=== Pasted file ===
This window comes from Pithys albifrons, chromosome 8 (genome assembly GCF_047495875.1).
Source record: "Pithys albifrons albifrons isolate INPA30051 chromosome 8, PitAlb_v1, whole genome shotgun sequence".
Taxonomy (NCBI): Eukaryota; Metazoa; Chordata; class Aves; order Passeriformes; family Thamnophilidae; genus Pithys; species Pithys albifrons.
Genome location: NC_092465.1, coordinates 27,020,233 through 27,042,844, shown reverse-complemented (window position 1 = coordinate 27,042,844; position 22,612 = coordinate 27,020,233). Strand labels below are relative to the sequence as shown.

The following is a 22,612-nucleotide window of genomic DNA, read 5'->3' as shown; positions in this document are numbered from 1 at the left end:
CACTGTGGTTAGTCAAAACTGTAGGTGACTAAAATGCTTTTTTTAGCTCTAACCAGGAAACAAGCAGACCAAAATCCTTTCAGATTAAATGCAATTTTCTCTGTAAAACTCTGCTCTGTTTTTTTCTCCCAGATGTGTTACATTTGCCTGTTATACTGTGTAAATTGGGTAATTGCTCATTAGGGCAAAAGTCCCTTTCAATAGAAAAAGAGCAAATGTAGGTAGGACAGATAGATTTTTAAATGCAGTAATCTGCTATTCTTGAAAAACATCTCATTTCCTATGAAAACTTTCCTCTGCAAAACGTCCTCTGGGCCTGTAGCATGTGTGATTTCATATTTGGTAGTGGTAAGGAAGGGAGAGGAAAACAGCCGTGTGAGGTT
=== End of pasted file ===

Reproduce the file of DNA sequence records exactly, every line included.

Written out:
This window comes from Pithys albifrons, chromosome 8 (genome assembly GCF_047495875.1).
Source record: "Pithys albifrons albifrons isolate INPA30051 chromosome 8, PitAlb_v1, whole genome shotgun sequence".
Taxonomy (NCBI): Eukaryota; Metazoa; Chordata; class Aves; order Passeriformes; family Thamnophilidae; genus Pithys; species Pithys albifrons.
Genome location: NC_092465.1, coordinates 27,020,233 through 27,042,844, shown reverse-complemented (window position 1 = coordinate 27,042,844; position 22,612 = coordinate 27,020,233). Strand labels below are relative to the sequence as shown.

The following is a 22,612-nucleotide window of genomic DNA, read 5'->3' as shown; positions in this document are numbered from 1 at the left end:
CACTGTGGTTAGTCAAAACTGTAGGTGACTAAAATGCTTTTTTTAGCTCTAACCAGGAAACAAGCAGACCAAAATCCTTTCAGATTAAATGCAATTTTCTCTGTAAAACTCTGCTCTGTTTTTTTCTCCCAGATGTGTTACATTTGCCTGTTATACTGTGTAAATTGGGTAATTGCTCATTAGGGCAAAAGTCCCTTTCAATAGAAAAAGAGCAAATGTAGGTAGGACAGATAGATTTTTAAATGCAGTAATCTGCTATTCTTGAAAAACATCTCATTTCCTATGAAAACTTTCCTCTGCAAAACGTCCTCTGGGCCTGTAGCATGTGTGATTTCATATTTGGTAGTGGTAAGGAAGGGAGAGGAAAACAGCCGTGTGAGGTT